The sub-title of this book is "the end of business as usual".
Well, maybe. The premise here is that the Internet and Open Source are going to change everything, that most corporations don't have a clue (hence the "cluetrain" title), and that indeed society itself will be changed by by sweeping forces we are only starting to experience now.
I'm not at all adverse to this idea. I sympathise with it to a large extent, and more than that, I want the existing corporate structure changed: corporations are too powerful, have too much callous disregard for individuals (customers and employees both) and I think it would be just wonderful to see some of that power get beaten back.
I just really don't think it's going to happen. Oh, I don't think that these forces will be completely ineffectual, but I'm sure not thinking that we are about to see a new Golden Age for humanity where individuals don't have to subordinate themselves to the demands of the ultra-powerful. One of the authors says that the Internet is "digesting" business; I would say it's the other way around, and that the large and the powerful will continue to be large and powerful, and will continue to abuse individuals, smaller corporations and, of course, our planet itself. The Internet will let some individuals and small groups compete more effectively with the giants, but the overall effect of that will, I think, be quite minimal. I'd be very happy to be wrong.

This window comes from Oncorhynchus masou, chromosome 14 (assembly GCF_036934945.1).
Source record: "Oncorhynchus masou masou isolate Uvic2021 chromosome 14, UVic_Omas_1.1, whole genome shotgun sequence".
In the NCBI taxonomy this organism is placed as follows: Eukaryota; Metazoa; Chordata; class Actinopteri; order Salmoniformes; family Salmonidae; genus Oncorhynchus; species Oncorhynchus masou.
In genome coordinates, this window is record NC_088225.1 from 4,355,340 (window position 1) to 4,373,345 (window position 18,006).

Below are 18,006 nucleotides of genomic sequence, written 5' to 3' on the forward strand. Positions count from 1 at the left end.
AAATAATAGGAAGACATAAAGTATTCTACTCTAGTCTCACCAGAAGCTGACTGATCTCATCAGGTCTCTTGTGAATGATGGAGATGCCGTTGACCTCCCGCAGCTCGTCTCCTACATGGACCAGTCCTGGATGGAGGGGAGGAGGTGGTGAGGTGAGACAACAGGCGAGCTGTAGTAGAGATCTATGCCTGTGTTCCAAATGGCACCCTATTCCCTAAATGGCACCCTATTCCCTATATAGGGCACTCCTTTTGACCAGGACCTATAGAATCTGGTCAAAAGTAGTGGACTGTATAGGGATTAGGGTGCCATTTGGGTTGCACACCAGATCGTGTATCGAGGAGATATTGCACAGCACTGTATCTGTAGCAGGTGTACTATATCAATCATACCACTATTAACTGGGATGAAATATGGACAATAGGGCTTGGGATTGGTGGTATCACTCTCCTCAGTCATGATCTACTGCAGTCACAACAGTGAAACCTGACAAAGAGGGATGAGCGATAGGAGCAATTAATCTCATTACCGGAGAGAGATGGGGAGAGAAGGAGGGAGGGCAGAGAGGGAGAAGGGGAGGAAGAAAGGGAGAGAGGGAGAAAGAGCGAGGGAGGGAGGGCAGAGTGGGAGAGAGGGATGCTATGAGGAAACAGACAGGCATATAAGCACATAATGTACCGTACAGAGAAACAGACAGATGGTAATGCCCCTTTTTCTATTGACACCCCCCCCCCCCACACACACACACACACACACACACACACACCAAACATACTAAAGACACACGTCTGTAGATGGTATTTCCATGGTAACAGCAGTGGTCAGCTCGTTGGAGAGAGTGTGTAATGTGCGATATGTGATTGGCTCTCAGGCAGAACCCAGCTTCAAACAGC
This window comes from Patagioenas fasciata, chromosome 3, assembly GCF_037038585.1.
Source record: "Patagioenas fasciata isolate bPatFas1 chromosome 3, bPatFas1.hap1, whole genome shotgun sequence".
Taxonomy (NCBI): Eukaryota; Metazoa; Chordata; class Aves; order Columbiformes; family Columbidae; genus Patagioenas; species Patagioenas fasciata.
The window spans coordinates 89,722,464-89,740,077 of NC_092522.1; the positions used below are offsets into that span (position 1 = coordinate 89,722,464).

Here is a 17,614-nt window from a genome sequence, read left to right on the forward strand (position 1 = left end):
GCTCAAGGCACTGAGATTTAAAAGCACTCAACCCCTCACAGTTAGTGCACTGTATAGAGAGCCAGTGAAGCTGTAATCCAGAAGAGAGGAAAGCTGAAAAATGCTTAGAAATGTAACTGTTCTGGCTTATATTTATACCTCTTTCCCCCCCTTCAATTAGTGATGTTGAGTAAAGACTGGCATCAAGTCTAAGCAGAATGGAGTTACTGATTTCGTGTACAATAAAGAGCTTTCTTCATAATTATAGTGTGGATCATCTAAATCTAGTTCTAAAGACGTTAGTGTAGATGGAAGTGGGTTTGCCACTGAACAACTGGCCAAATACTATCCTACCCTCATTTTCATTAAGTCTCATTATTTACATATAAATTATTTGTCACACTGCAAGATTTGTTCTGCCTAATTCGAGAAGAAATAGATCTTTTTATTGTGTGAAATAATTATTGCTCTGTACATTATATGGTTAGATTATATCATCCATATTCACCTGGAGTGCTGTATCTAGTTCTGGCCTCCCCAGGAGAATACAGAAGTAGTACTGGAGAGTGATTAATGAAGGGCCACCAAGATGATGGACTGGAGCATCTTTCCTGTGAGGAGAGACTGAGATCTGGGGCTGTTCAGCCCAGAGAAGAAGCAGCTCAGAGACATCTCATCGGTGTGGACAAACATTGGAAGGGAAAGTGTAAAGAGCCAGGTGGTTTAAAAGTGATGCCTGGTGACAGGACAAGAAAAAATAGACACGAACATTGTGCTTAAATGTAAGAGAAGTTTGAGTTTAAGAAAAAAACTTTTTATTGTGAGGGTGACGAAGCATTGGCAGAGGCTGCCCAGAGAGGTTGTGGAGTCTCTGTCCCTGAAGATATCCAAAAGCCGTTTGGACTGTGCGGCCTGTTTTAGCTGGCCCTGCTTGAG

As to the book itself, because of the multiple authors, there is an awful lot of repetition. Still, I wasn't bored, and I do recommend it.
Order (or just read more about) The Cluetrain Manifesto from Amazon.com
Got something to add? Send me email.
More Articles by Tony Lawrence © 2015-03-31 Tony Lawrence
When someone says: "I want a programming language in which I need only say what I wish done", give him a lollipop. (Alan J. Perlis)